AUSTIN -- Representative Ryan Guillen praised U.S. Rep. Ciro Rodriguez this week, saying he is hopeful changes being pushed by Rodriguez in federal rules will release $124 million for Texas and allow many of the children who were cut off the Children's Health Insurance Program (CHIP) to be included in the program once again.
Guillen was one of a minority of Texas House of Representatives members who attempted to amend the new state budget to include more funds for CHIP funding and for general health and education funding increases. Guillen said two other bills Rodriguez is pushing will provide funds for improved housing for poor and low income families along the border and help provide more teachers for Texas schools in areas like math, science and special education.
"Efforts like these will help to restore some of the cuts that were made to the Texas budget this year and help our schools in the task of giving Texas students a better education. Our staffs work together on many local issues, and I salute Rep. Rodriguez for his leadership in Washington and his dedication to the people of south Texas," Guillen said.
The three bills include:
On June 12, the Senate Finance Committee approved a measure (S 312) that would allow states, including Texas, to retain and spend unexpended FY 2000 Children's Health Insurance Program (CHIP) funds. Similar legislation (HR 531) is pending in the House Energy and Commerce Committee.
If legislation is enacted before June 30,, the Department of Health and Human Services (HHS) will redistribute funds to states with unexpended FY 2000 CHIP allocations. Under this reallocation, Texas would receive an estimated $124 million to serve children and families in need. HHS is expected to issue a final rule governing redistribution of remaining CHIP funds prior to June 30.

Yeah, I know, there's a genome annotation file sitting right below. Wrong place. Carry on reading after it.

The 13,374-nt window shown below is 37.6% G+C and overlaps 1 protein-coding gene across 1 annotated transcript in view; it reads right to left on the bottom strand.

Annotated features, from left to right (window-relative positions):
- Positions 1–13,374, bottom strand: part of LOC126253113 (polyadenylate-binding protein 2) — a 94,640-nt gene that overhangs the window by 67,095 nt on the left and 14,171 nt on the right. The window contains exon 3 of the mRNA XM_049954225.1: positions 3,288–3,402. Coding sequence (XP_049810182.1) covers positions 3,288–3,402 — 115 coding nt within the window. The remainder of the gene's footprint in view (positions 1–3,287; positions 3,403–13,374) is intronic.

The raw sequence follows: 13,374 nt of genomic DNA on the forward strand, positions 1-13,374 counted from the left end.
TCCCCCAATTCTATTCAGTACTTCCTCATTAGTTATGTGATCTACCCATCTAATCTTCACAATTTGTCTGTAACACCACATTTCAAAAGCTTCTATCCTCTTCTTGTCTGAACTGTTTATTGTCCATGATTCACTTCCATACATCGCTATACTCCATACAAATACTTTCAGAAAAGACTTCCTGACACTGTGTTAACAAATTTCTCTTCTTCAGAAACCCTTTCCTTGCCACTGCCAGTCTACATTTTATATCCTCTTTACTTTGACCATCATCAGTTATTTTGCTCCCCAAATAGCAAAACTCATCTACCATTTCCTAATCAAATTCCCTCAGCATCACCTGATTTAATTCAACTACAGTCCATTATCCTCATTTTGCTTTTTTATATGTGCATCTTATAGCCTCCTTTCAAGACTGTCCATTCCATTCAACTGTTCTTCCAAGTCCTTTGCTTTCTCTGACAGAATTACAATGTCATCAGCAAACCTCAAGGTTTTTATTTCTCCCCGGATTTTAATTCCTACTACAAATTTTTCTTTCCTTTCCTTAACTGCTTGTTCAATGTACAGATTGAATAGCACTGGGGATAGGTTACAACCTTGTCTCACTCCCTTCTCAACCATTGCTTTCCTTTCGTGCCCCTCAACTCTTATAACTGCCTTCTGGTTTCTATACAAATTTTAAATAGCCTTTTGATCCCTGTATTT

On June 16, US Departments of Agriculture Secretary Ann M. Veneman and Housing Secretary Mel Martinez announced a cooperative effort designed to improve housing and economic conditions in the Southwest border region of the United States.
Under the agreement between USDA and HUD, the two departments intend to work to coordinate the delivery of their programs and services to residents of the border region, including colonias, to improve access to assistance, and to achieve maximum program effectiveness. Cooperation may include cross-marketing of programs, cross-training of staff, and jointly preparing educational materials. Personnel from both departments will work together on one or more pilot projects to evaluate whether improved cooperation can materially improve conditions in the colonias and areas heavily populated by very low-income migrant farmworkers.
On June 10, the House Education and Workforce Committee approved by voice vote, HR 438, the "Teacher Recruitment and Retention Act." The measure provides increased loan forgiveness for instructors who teach at least five years in critical shortage areas of math, science, or special education in high poverty schools. Currently, Texas has a shortage of certified teachers in areas of math, science, and special education.
HR 438 increases loan forgiveness eligibility from the current $5,000 to $17,500. This provision mirrors one included in the President's FY 2004 budget.
Those who teach subjects other than math, science, and special education would remain eligible for up to $5,000 in loan forgiveness.
Amendments to extend loan forgiveness to all teachers at Title I schools, Head Start instructors, and teachers in rural schools were not adopted.
The House could consider both bills as early as the week of June 16. A Senate companion bill, S 291, is awaiting consideration in the Senate Health, Education, Labor, and Pensions Committee.
FOR IMMEDIATE RELEASE
From the office of: State Representative Ryan Guillen
District 31 : Duval, Starr, Webb and Zapata Counties
CONTACT: Director Robert McVey ( email@example.com )
Office 512-463-0416 -- Cell 512-779-8914 -- Home 512-374-9525 FAX 512-463-1012
Southern District Office: